You’ve just finished your climbing session and are feeling pumped and in need of some grub. What’s are the best things to eat after a climbing or bouldering workout?
In this article we review:
- What are the most important macronutrients to eat after a workout?
- Why is this post-workout meal so important?
Let’s jump right in and start with the what as opposed to the why.
What to Eat After a Climbing or Bouldering Session?
Having a well balanced climbers diet is indispensable to recovering well, staying injury free and making progress.
After a climbing session you should consume a meal or snack that contains both:
Within a few hours.
A few hours sounds long? It used to be believed that this should be within 45 minutes of your workout or training session. More recent research suggests within a few hours is acceptable.
Also, let’s not forget that if you ate a protein and carb rich snack before training then you’re probably still benefiting from it.
Having a good mix of carbs and protein was found to enhance glycogen recovery.
The ratio of carbs to protein should be approximately 3 to 1, studies have found. So for 30g of protein that’s 90g of carbs.
Let’s look a bit more closely at the two of these.
Not really surprising to see this one here.
During any physical exercise protein synthesis rates decline and protein breakdown rates rise once we’re finished with our session. These surpass protein synthesis rates and muscles growth or recovery can’t start until this is reversed.
Eating protein does exactly that.
In short, you eat protein and once your body starts digesting it, protein synthesis starts. Eating it after a training session amplifies this synthesis impact.
For someone engaging in regular physical activity the recommendation is to eat 20-40g protein every 3-4 hours.
During training and burning all that energy you’ll be depleting your bodies glycogen levels .
Eating carbs will help replenish these and you’ll need more or less depending on the type of training you did (for endurance you’ll need more than say a quick sesh!).
Carbs also help keep your insulin levels high which help maximise muscle protein synthesis rates and for longer.
This isn’t as indispensable as once thought though, as only moderate levels of insulin are needed to maximise this.
Eating them will however keep the insulin level higher for longer, which is positive in itself as this suppresses protein or muscle breakdown rates! This is one of the reasons high carb diets are good for gaining muscle mass.
There’s also the benefit that carbs aren’t converted into fatness until glycogen stores have been fully replenished. Bring me spagetti!
Should I Include Fats?
The question is still open on this one.
It’s generally believed that fats slow down digestion, which may reduced the rate at which your body absorbs nutrients. This however doesn’t necessarily mean that glycogen or protein synthesis will slow down.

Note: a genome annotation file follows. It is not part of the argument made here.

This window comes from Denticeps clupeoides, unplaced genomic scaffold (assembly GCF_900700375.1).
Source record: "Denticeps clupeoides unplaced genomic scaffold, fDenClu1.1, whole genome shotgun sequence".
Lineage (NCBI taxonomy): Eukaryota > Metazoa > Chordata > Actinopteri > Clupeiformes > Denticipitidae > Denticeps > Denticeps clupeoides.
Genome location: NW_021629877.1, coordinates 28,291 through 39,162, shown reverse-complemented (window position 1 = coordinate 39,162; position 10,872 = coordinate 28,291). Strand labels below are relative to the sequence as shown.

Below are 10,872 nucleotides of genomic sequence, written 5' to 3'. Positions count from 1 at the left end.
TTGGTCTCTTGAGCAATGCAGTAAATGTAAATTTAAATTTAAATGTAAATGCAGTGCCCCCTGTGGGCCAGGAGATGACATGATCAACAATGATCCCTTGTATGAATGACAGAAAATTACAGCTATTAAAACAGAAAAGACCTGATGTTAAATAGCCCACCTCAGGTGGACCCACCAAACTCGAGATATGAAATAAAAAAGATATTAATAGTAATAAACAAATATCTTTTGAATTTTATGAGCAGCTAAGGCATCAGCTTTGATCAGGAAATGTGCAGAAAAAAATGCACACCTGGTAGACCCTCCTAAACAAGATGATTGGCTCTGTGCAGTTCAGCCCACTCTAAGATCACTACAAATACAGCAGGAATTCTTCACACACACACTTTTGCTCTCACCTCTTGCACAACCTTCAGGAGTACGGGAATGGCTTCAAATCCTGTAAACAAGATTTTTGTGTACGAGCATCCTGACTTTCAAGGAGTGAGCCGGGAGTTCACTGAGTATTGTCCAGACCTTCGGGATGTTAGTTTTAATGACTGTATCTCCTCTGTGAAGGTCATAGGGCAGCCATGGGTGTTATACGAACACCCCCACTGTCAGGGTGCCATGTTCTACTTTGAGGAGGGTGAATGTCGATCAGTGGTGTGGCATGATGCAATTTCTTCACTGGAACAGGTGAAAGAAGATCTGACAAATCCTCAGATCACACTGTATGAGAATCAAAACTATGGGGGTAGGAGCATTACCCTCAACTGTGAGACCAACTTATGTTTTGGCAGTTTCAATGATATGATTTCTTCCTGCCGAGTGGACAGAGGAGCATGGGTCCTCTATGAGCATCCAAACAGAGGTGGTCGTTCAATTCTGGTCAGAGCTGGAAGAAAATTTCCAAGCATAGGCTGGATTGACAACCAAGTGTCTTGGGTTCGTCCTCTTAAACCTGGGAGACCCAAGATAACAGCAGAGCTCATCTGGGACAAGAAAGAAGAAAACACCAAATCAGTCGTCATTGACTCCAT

In some studies it was shown that:
Is It Really So Important?
Some adrenaline/sports junkies say that the most important meal of the day is the post-workout meal.
So is this really true?
We know that when you’re working out you use up your bodies preferred energy source glycogen. Proteins in your muscles are also damaged and broken down in the process.
Giving your body what it needs after this helps your body rebuild and regrow both glycogen and protein.
However if you’re consistently eating a healthy, athletic or strength training diet then you should constantly have the required macronutrients in your body already.
If you haven’t eaten in the past 3 or 4 hours before your workout then it’ll be more important to eat shortly after you’ve finished training as your insulin and protein synthesis will be at an all time low.
If you ate a protein and carb rich meal or snack within an hour or two before your workout then the timing of the post workout meal/snack is less important. Your body will still be breaking this down so the machinery of protein and glycogen synthesis will already be switched on.
In this case the timing of the post workout snack down quickly isn’t as urgent.
If you’re training regularly and pushing your grades then the most important thing in terms of nutrition is to eat a nutrient rich balanced diet including proteins and carbs.
This is true in general and not just restricted to a post-workout snack.
If you want to maximise on your session effort then your post-climbing snack should be protein and carb rich to get some energy and protein back in the system.
If you’re eating correctly throughout the day then it’s not imperative to smash this down in the 45 minutes after your session like used to be believed. However, if you haven’t had protein in the past few hours then you will benefit from eating some within this timeframe.
How important is your post-training snack?